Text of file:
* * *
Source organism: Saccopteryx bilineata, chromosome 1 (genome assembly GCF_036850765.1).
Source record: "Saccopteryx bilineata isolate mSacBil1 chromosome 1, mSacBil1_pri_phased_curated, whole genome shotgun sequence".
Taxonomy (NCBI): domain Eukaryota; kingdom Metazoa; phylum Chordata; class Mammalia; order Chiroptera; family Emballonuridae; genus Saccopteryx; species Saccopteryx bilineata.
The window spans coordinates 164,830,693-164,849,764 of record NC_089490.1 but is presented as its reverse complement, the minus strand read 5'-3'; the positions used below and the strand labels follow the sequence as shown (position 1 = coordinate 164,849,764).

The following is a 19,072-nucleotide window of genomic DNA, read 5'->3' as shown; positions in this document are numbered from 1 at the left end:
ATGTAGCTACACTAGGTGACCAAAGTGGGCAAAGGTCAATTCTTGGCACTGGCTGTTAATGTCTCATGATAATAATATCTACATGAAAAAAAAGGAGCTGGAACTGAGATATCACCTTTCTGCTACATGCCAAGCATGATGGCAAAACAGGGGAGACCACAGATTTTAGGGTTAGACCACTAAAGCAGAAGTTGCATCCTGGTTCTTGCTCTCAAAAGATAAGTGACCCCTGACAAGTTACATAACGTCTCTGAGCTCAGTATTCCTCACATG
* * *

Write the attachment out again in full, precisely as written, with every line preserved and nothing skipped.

Source organism: Saccopteryx bilineata, chromosome 1 (genome assembly GCF_036850765.1).
Source record: "Saccopteryx bilineata isolate mSacBil1 chromosome 1, mSacBil1_pri_phased_curated, whole genome shotgun sequence".
Taxonomy (NCBI): domain Eukaryota; kingdom Metazoa; phylum Chordata; class Mammalia; order Chiroptera; family Emballonuridae; genus Saccopteryx; species Saccopteryx bilineata.
The window spans coordinates 164,830,693-164,849,764 of record NC_089490.1 but is presented as its reverse complement, the minus strand read 5'-3'; the positions used below and the strand labels follow the sequence as shown (position 1 = coordinate 164,849,764).

The following is a 19,072-nucleotide window of genomic DNA, read 5'->3' as shown; positions in this document are numbered from 1 at the left end:
ATGTAGCTACACTAGGTGACCAAAGTGGGCAAAGGTCAATTCTTGGCACTGGCTGTTAATGTCTCATGATAATAATATCTACATGAAAAAAAAGGAGCTGGAACTGAGATATCACCTTTCTGCTACATGCCAAGCATGATGGCAAAACAGGGGAGACCACAGATTTTAGGGTTAGACCACTAAAGCAGAAGTTGCATCCTGGTTCTTGCTCTCAAAAGATAAGTGACCCCTGACAAGTTACATAACGTCTCTGAGCTCAGTATTCCTCACATG